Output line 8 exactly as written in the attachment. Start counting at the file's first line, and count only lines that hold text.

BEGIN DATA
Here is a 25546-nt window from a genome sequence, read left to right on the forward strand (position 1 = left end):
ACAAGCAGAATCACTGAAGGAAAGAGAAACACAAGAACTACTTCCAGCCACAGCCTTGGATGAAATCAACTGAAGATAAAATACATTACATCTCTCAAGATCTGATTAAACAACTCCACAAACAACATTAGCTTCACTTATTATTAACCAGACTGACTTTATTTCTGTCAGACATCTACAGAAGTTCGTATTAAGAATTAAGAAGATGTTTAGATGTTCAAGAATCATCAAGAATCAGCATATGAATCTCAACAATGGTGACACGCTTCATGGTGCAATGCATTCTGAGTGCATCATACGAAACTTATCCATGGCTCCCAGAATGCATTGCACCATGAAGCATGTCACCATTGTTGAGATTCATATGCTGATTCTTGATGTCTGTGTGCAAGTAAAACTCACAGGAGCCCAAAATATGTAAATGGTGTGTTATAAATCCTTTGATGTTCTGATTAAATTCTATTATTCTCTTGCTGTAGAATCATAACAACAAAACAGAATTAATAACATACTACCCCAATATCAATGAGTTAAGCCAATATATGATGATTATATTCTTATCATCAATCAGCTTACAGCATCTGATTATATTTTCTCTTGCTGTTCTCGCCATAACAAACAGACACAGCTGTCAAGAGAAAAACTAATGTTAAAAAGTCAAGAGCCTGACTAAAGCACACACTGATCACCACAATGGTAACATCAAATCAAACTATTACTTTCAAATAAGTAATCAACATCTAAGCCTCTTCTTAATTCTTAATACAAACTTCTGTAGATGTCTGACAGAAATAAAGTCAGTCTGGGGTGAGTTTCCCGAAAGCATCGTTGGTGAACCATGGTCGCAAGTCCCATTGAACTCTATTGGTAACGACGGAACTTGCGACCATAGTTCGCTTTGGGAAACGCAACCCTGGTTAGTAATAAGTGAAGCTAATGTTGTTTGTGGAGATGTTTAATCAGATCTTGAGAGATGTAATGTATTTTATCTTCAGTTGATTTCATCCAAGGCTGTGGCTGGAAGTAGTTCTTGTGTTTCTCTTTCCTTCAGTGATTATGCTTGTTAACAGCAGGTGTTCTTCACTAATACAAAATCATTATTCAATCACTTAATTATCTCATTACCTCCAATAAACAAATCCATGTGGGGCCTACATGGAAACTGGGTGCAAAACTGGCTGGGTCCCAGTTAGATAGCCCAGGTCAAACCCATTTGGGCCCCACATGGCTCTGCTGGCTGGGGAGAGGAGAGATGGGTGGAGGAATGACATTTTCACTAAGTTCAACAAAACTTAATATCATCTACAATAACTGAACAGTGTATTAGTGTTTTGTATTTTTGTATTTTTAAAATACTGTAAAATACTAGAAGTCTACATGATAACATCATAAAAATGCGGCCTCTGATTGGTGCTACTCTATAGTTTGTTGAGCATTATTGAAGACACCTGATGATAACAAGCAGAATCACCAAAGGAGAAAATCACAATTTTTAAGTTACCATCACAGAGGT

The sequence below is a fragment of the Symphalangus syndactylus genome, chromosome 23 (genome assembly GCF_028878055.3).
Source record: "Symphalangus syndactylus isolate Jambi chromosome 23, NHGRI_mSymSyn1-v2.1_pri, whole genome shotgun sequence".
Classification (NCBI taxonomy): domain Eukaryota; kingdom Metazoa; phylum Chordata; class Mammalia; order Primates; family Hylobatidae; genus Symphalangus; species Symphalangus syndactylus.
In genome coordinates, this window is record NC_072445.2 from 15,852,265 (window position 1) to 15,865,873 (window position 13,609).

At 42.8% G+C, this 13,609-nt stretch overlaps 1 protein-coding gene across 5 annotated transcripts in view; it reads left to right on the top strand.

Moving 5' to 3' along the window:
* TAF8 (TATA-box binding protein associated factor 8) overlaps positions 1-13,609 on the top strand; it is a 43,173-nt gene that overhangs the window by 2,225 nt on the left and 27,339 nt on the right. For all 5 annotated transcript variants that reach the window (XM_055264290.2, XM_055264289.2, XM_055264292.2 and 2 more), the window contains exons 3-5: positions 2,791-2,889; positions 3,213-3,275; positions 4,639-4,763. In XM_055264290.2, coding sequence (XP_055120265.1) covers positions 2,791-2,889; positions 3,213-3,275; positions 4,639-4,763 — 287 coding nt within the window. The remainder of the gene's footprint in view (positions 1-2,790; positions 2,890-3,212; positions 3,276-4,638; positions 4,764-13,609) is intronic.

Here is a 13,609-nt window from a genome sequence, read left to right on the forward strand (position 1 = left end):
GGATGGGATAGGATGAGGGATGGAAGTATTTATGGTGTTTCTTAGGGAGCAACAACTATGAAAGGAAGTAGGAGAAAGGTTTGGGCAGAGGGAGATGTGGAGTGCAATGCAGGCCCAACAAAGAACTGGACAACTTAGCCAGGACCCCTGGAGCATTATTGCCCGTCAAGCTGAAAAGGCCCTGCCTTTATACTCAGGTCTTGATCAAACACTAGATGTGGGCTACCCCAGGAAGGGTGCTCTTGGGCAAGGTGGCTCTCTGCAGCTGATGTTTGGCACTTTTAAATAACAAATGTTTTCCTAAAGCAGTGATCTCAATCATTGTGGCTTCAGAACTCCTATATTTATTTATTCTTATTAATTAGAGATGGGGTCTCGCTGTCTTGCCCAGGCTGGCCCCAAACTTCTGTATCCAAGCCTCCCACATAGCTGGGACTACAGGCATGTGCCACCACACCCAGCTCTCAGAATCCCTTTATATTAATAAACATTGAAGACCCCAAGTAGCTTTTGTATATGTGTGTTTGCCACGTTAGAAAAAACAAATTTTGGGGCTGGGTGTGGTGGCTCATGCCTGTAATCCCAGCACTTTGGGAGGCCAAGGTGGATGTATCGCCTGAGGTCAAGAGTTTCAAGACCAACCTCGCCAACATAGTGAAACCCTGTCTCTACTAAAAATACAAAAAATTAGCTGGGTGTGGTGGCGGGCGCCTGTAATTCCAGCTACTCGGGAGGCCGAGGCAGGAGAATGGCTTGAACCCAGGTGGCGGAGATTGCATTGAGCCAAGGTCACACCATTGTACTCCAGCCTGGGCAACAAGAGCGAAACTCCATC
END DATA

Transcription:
Moving 5' to 3' along the window: